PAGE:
Back on the first day of training camp, GM Chuck Fletcher was asked about Travis Sanheim’s expiring contract and the desire to get him re-signed. Both the player and the team wanted to get a deal done. 

The Flyers even set aside a goal for the first day of the regular season, to have Sanheim locked up as part of the team’s long-term future.

Mission accomplished. 

Sanheim has his long-term deal with the Flyers, signing an extension for eight years worth $50 million, an average annual value of $6.25 million.

On the surface, the move made plenty of sense. Sanheim was arguably the team’s best defenseman last season – albeit in a dismal year for the blue line – and had shown more consistency in recent years than any player at the position.

But when you consider the state of the franchise and the direction they seem to be heading, was this the right decision?

The Flyers could have Connor McDavid, Cale Makar, or Igor Shesterkin, all arguably the best at their positions, and giving any player an eight-year extension would come with plenty of risks. When you’re in the position the Flyers are, you can’t just continue to throw years and money out to multiple players.

If Sanheim was the first player to sign an extension of this kind, then it would be a smart decision to back one specific player who would be deemed the leader of the group as it grew. But Sanheim follows in the footsteps of Rasmus Ristolainen and Tony DeAngelo. He follows Ivan Provorov’s, whose six-year deal still has three seasons remaining and was the first of the big-money deals for the Flyers blue line.

Next season, when Sanheim’s contract extension kicks in, the Flyers will be spending $23.1 million on their top-four defensemen. And that doesn't even include the injured Ryan Ellis, who ironically also has an AAV of $6.25 million.

That’s a lot of money to spend for two polarizing players, one budding young star who has spent the last two seasons as a shell of himself without a substantial partner, and now Sanheim, who has been consistent, but on a level with second-tier defenders. That’s a lot of money to spend on a top-four of defensemen that doesn’t exactly jump off the page.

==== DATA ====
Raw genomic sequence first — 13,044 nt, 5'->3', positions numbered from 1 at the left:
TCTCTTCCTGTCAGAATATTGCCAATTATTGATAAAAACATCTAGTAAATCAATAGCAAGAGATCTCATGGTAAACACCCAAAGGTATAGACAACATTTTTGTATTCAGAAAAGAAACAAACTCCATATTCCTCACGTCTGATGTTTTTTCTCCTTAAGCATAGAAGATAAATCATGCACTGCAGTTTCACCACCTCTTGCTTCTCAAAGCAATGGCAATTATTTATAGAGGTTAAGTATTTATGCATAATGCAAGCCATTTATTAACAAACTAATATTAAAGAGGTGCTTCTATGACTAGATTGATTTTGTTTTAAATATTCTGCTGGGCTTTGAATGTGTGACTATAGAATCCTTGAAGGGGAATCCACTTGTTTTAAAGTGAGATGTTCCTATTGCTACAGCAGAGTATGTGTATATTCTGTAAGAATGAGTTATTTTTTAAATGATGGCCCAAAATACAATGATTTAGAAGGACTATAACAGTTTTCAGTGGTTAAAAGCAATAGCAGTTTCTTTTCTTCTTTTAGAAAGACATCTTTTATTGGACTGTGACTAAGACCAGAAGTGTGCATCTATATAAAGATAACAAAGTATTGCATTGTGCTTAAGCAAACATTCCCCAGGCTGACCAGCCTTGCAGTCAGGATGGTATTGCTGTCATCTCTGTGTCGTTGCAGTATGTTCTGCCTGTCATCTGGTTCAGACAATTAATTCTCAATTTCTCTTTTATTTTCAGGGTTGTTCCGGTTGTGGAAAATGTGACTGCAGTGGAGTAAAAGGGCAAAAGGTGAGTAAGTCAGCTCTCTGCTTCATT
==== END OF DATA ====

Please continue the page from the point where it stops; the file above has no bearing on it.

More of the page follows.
But there was also a sense that the Flyers had to do this. If Sanheim was the first defenseman to sign, this deal would actually be very fair based on market value. Sanheim would be making roughly the same amount of money as most second-pair defensemen are starting to see. But Sanheim’s extension now follows re-signing Ristolainen and acquiring DeAngelo.

Those two players are a big part of the reason why signing Sanheim became so necessary. Imagine taking a chance on Ristolainen and seeing just why he is so polarizing to fans based on consistency, then acquiring the offensive-minded DeAngelo and giving him $5 million per season, then being backed into the corner of trading Sanheim with little leverage or letting him walk for nothing. That’s a hard sell for a fan base that can actually look at Sanheim’s progress and see a place for him on the roster in the future.

Is an eight-year extension the right decision for the Flyers? Is it even the right decision for Sanheim? No, it probably isn’t, not unless a whole lot more starts to go the team’s way moving forward and allows Sanheim to come out on the other side of this process. 

But if Sanheim wanted to be part of this process, then he deserved to have the Flyers figure out a way to make it work. Now that they have, it’s time to see just how right or wrong the decision to re-sign him becomes.

Kevin Durso is Flyers insider for 97.3 ESPN and Flyers editor for Follow him on Twitter @Kevin_Durso.

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